Chinese fighter jets briefly entered Taiwan’s airspace on Tuesday, forcing the island to scramble its own, Taipei said shortly after announcing plans for its largest annual live-fire military drill. China invades Taiwanese airspace at a time when the relations between the two have been especially turbulent, in the wake of the reelection of Tsai Ing Wen (who is staunchly anti-China) and Taiwan’s condemnation of Hong Kong’s security law and subsequent advice to Beijing to acknowledge the Tiananmen Massacre.
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The Taiwanese defence ministry said it broadcast warnings and “took active responses to dispel” multiple Chinese Su-30 fighters to the southwest of the island. The ministry also said that the invading aeroplanes were successfully thwarted from further incursions into Taiwanese airspace.
China invades Taiwanese airspace from the southwest
The Su-30 fighters, some of China’s most advanced jets, entered Taiwan’s air defence identification zone to its southwest on Tuesday, according to a statement. The fighters were given verbal warnings to leave, after which Taiwanese air force jets drove them away, the ministry added.
“The military is fully monitoring sea and air conditions around the Taiwan Strait and takes active responsive measures to defend our territorial safety,” it said in a statement.
The incursion came as the ministry announced that the “Han Kuang” live-fire drill would be held next month, including computer simulations and an exercise to defend against forces landing on the island.
China has ramped up fighter flights and warship crossings near Taiwan or through the Taiwan Strait since President Tsai Ing-wen was first elected in 2016, as she has refused to acknowledge that the island is part of “one China”.
Beijing claims Taiwan as part of its territory and has vowed to one day seize it, by force if necessary.
Taiwanese President lashes out as Chinese invade Taiwanese airspace
Tsai lashed out at Beijing for “meaningless and unnecessary” military moves after a Chinese military jet in February briefly crossed the median line of the Taiwan Strait separating the two sides.
Taiwan has complained that China, which claims the democratic island as its own, has stepped up military activities in recent months, menacing Taiwan even as the world deals with the coronavirus pandemic.
China says such exercises are nothing unusual.
China has ramped up fighter flights and warship crossings near Taiwan or through the Taiwan Strait since President Tsai Ing-wen was first elected in 2016, as she has refused to acknowledge that the island is part of "one China". https://t.co/ZysiYl9CzY
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China has never renounced the use of force to bring Taiwan under its control. One of China’s most senior generals last month said China would attack if there was no other way of stopping Taiwan becoming independent.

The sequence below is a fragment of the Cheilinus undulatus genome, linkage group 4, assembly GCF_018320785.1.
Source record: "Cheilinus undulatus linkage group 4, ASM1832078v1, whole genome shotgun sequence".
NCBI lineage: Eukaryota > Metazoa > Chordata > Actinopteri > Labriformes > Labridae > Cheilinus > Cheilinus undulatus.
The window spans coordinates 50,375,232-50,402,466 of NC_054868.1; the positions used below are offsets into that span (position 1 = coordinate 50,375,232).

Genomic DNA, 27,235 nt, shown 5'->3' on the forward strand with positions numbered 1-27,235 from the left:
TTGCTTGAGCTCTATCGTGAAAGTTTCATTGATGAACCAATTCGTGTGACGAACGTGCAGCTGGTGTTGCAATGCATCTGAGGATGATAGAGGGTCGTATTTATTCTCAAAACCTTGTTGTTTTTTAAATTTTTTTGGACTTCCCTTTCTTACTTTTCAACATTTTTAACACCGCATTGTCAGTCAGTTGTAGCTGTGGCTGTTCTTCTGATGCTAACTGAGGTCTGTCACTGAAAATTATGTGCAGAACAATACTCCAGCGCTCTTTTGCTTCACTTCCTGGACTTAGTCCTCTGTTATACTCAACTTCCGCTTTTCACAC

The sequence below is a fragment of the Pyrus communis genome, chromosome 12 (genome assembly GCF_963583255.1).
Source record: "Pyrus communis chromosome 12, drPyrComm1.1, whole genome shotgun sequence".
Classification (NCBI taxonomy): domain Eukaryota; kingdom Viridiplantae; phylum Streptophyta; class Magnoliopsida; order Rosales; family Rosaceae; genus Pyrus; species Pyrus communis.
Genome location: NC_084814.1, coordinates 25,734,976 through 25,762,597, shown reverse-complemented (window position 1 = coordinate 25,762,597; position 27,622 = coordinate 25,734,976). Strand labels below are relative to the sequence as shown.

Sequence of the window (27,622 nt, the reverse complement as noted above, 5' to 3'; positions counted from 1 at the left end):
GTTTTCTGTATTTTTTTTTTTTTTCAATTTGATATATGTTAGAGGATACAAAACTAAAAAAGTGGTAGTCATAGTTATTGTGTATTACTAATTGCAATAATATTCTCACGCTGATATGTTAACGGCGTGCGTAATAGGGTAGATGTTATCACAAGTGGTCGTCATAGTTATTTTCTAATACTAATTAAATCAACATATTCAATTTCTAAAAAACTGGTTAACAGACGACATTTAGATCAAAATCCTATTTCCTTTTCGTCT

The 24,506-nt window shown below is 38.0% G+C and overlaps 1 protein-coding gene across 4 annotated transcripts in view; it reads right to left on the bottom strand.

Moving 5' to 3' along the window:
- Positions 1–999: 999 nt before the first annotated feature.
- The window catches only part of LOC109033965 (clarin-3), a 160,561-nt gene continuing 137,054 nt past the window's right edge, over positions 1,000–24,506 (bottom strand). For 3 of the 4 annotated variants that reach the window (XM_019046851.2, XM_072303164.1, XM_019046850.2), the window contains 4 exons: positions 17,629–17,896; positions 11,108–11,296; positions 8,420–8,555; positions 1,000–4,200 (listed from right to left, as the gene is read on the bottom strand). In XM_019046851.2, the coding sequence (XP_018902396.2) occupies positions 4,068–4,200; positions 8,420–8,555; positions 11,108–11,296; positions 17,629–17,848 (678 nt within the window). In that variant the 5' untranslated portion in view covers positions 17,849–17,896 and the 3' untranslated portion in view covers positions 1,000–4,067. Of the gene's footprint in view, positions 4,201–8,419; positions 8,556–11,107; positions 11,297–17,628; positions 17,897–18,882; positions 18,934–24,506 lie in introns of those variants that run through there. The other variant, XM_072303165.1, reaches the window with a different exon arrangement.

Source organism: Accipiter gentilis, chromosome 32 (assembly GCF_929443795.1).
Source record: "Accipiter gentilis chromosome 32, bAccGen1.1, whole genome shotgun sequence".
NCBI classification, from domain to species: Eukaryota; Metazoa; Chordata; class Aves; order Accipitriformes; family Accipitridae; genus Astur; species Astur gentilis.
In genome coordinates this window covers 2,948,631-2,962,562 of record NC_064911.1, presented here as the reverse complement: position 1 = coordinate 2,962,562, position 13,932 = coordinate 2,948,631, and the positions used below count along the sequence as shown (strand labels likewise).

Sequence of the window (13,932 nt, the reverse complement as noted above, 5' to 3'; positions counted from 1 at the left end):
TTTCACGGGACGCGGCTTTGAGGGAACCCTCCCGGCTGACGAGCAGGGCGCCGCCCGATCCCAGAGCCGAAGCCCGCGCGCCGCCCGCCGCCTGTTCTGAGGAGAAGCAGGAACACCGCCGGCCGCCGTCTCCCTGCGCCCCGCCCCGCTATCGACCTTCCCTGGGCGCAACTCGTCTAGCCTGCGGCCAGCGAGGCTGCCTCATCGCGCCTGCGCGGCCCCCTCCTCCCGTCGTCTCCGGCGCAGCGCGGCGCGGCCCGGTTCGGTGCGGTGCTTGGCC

It was the first major incursion since Tsai’s landslide re-election in January.
Beijing also sent its new aircraft carrier, the Shandong, through the strait in December, shortly before Taiwan’s presidential election.
In March last year, two Chinese J-11 fighter jets crossed over the line for the first time in years, prompting Taipei to accuse Beijing of violating a long-held tacit agreement in a “reckless and provocative” move.
China-Taiwan divide: a historical perspective
Taiwan, which is also officially known as the Republic of China, was created when the Communist Troops of Mao Zedong beat back the troops of hitherto Chinese leader Chaing Kai-shek from the Chinese mainland. Kai-shek and his troops later fled to the island of Taiwan and established rule over there. Their rule was initially a mirror image of the rule of the Communist Party in China.
Later, Kai-shek’s son, Ching-kuo, democratised the country upon pressure from the citizenry after inheriting the leadership upon the death of his father. Till date, Taiwan is a democracy.
Cross-Strait relations now
Also known as cross-strait relations, these had their watershed moment during 2008 – 2016 when both parties resumed high level contacts. However, the election of Tsa Ing-Wen to the Presidency in 2016 greatly soured relations.
She is an unfettered critic of China and advocates independence from the mainland. She has driven public opinion against China in the 4 years she has been in power.
China claims Taiwan as part of the One China vision, and has repeatedly asked Taiwanese governments to join China under the “One Country, Two Systems” arrangement such as that in Macau and Hong Kong.
AFP with additional input by GVS News Desk